[Razer: we need President Trump, to ignite a real and fiery revolution]
The use is not feminist, but political. Just as that Bill so effectively said, “I feel your pain”, Hillary communicates this sentiment through the pop-feminism she has lately come to embrace. Liberal feminism allows a powerful woman to democratise her own suffering; make it seem as though she feels it as keenly as the female minimum-wage worker whose hourly rate she refuses to tie to inflation.
Clinton may be cynical, but many of her feminist supporters are, like Gillard’s, eager to buoy this myth of shared pain. They believe utterly in the practice of “shining a light” on the sexism that is encountered by the world’s most powerful women. They believe utterly that equality trickles down. But sincerity is a guarantee of almost nothing but stasis, and in extending the Clinton campaign’s claims that Hillary feels our pain, “patriarchy” — or whatever name you want to give to the various flavours of social inequality — remains undisturbed.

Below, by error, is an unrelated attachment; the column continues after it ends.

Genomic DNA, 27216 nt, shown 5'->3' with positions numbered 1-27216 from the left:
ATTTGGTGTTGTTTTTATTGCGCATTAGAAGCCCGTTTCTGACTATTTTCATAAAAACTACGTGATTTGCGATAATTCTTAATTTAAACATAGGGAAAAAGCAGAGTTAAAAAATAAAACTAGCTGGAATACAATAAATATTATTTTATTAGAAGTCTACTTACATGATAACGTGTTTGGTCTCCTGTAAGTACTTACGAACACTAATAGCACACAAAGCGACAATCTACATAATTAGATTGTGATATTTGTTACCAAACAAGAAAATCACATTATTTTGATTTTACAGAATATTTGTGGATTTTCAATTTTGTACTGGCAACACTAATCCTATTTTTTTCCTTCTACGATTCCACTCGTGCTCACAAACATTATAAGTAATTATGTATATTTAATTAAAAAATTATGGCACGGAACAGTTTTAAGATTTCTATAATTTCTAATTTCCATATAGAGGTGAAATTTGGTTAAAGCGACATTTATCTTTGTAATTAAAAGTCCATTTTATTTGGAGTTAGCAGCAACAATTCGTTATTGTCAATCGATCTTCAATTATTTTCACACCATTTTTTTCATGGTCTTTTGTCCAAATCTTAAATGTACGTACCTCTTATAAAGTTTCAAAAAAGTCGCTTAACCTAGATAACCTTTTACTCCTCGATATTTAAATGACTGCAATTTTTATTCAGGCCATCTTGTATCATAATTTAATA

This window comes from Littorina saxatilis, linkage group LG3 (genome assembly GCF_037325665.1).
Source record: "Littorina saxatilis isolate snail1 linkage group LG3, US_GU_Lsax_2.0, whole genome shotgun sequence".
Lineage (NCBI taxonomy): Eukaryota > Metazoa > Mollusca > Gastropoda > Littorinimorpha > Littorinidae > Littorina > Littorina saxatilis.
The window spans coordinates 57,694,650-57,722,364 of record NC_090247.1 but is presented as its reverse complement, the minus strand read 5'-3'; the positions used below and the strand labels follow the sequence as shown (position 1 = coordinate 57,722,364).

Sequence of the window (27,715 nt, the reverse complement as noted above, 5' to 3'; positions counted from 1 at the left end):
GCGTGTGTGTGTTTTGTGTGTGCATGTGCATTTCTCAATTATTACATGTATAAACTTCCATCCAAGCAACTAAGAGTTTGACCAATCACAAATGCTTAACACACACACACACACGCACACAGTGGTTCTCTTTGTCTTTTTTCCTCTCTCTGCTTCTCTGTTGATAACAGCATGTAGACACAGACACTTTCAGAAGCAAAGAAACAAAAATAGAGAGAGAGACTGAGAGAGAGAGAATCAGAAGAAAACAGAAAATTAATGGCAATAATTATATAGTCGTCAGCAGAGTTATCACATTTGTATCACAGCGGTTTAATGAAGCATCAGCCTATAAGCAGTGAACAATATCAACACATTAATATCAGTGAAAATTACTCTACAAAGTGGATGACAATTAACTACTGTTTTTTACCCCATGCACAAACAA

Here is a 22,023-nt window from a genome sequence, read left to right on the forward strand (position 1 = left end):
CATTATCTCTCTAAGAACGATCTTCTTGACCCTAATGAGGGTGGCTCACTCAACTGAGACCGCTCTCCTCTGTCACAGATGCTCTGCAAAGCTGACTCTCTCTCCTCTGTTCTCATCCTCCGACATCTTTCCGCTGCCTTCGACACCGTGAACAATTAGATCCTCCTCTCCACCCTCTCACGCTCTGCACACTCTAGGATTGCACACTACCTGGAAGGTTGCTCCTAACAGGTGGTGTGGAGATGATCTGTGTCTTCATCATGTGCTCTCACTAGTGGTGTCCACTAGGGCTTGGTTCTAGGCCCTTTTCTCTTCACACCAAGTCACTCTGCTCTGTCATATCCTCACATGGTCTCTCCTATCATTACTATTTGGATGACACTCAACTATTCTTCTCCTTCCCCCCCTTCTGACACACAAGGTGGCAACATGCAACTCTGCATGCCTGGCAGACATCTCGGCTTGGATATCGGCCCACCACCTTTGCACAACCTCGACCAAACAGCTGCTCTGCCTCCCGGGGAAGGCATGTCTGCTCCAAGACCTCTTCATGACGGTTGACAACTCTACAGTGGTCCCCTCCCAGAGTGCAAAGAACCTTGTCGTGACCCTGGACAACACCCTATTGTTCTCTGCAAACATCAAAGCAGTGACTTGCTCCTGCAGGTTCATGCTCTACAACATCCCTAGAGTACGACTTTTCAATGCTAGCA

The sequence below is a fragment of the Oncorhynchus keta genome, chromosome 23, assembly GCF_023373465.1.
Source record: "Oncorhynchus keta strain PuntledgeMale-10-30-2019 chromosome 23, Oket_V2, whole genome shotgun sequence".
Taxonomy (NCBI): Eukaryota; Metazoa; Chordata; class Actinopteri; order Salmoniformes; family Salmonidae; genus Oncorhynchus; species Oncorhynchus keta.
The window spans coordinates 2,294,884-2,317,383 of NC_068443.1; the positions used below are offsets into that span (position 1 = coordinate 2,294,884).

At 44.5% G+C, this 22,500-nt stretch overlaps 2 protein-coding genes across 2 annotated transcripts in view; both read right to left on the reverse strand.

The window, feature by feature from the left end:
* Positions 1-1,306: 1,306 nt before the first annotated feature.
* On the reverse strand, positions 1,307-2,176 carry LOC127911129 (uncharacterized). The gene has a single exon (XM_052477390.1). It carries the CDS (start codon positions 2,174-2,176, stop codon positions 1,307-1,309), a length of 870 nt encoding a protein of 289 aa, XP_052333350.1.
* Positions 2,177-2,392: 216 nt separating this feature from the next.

The only disturbance of which liberal feminism, so perfectly expressed in the Cottle piece, is capable is to campaigning tactics. And even these don’t really change that much. Declaring your candidate an underdog (I apologise for the sexist resonance here, I can’t think of a synonym due to the virus of patriarchy) is an old strategy. Persecution is a false political virtue, no matter how true the thing it points to is. When Donald Trump says, “I am not part of the political establishment”, he is falsely telling the truth. When Hillary Clinton says, “I am not a man”, she is falsely telling the truth. When liberal feminists say, “Hillary suffers sexism” they are falsely telling the truth.